The Order of Logogustation’s monthly Words, Wines, and Whatever tasting event was drawing to a close. One of our newest members, Arlene (you may recall her from my note on beg the question and ad hominem), was looking at the chairs around the room.
“Inventorying our assets?” I said.
“It’s more about something to wear,” she said. “My jacket. Its exact present whereabouts are unknown.”
“Magnificent,” I said. “You’ve managed to include three of the top collocations for whereabouts: unknown, present, and exact.”
“True,” she said. “People seldom say that whereabouts are known.”
“In fact,” I said, “if you Google ‘whereabouts are known’ you get the suggestion ‘whereabouts are unknown’. Interestingly, if you Google ‘whereabouts is known’ you get no suggestion and far fewer hits – about fifteen percent as many. The same is/are proportion holds for unknown, but with about ten times as many hits.”
“Well, why would anyone say whereabouts is?” Very brief pause. “I suspect I’m about to find out.”
I was smiling. “It’s not a plural.”
“Of course not,” she said, looking heavenward. “Why should I assume something is a plural just because it looks like one?”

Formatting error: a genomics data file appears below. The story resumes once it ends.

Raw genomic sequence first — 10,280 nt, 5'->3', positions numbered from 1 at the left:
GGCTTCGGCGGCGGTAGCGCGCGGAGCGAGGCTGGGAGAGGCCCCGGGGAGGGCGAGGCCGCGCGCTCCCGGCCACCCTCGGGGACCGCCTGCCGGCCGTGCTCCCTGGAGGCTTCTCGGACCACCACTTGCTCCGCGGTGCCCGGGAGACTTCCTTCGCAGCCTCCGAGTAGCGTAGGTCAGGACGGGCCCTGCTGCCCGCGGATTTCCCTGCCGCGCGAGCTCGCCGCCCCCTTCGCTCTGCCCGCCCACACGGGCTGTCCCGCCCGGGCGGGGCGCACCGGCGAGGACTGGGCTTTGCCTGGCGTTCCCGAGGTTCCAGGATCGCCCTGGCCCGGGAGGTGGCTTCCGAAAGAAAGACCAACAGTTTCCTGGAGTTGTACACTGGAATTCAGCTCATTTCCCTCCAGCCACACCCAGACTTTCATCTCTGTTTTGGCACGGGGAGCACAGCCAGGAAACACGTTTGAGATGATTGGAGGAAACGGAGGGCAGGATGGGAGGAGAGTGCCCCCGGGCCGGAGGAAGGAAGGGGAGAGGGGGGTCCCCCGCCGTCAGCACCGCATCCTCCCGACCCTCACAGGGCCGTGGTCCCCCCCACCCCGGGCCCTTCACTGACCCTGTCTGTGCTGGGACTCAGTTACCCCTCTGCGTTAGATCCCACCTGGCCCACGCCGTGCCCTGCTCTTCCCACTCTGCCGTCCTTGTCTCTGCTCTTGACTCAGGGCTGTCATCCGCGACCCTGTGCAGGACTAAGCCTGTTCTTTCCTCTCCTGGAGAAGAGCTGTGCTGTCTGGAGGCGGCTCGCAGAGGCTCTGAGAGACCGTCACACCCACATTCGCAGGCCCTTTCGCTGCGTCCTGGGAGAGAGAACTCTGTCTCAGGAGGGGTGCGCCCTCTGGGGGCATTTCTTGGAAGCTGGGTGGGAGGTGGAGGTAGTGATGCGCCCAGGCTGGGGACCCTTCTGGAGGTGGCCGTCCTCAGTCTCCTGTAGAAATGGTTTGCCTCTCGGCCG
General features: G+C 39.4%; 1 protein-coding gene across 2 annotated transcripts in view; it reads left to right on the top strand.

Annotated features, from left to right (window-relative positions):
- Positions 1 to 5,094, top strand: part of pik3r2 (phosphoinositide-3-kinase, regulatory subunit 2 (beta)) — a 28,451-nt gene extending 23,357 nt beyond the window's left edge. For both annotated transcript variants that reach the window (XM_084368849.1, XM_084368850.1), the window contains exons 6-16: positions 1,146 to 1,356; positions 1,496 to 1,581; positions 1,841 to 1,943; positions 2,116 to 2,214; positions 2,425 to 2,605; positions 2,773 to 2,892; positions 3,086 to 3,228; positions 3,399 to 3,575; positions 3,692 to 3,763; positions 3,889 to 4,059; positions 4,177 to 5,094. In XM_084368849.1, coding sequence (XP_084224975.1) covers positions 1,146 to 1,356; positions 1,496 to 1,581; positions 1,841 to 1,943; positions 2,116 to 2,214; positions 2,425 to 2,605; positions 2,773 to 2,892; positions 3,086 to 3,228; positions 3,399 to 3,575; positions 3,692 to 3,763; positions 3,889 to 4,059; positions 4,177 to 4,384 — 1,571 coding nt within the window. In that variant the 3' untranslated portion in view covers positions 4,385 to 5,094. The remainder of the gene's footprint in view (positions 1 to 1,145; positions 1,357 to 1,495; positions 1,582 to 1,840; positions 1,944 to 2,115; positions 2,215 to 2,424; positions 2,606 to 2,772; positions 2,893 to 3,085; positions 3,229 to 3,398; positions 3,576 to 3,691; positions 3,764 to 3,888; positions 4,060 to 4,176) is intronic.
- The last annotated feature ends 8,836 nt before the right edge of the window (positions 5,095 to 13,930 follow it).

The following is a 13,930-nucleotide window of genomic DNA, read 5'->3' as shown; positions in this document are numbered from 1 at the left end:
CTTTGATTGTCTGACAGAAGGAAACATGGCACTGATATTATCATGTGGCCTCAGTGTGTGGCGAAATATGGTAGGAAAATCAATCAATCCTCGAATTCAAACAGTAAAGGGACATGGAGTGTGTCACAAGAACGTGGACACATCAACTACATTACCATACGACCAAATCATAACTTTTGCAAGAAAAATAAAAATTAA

“The s is a survival of the genitive from when it was used to form adverbs – besides, anyways, towards, and so on.”
She looked at me through the tops of her glasses. “Survival of the genitive. Sounds like linguistic Darwinism.”
“Except in language some words and phrases persist long after their environment has changed to one unsuited to them.”
“Well, I’m unsuited for the environment outside,” she said. “If I don’t find something to wear about now, I will lack the wherewithal to get home comfortably, no ifs, ands, or buts.” She continued moving through the chairs. I could see her begin to roll the word around in her mouth silently as she did so: where-a-bout-s. Then she stopped and turned again to me. “So I could actually say ‘Whereabouts is my jacket’?”
“Exactly,” I said. “That was its first use: as a long way of saying ‘where’ or a short way of saying ‘in what area’. Sort of like whatever versus what.”
“Which means,” she said, “I could also say ‘My jacket’s where is unknown.'”
“True, although since we generally no longer devoice the wh, there is risk of confusion.”
“Well, there we are,” she said. “I am confused about the exact present where of my wear.”
“Yes, the whereabouts of what you will wear about outside is unknown.”
Jess came up to us. “I don’t know about that,” she said.
I raised an eyebrow. “You’re disagreeing with my syntax?”
“Your semantics,” she said. “Its whereabouts may be unknown to you, but they are not – sorry, it is not – to me.” She held up a jacket.
“Oh!” said Arlene. “Whereabouts was it?”
“Hanging off a cupboard in the kitchen,” Jess said, “but wherefore I know not.”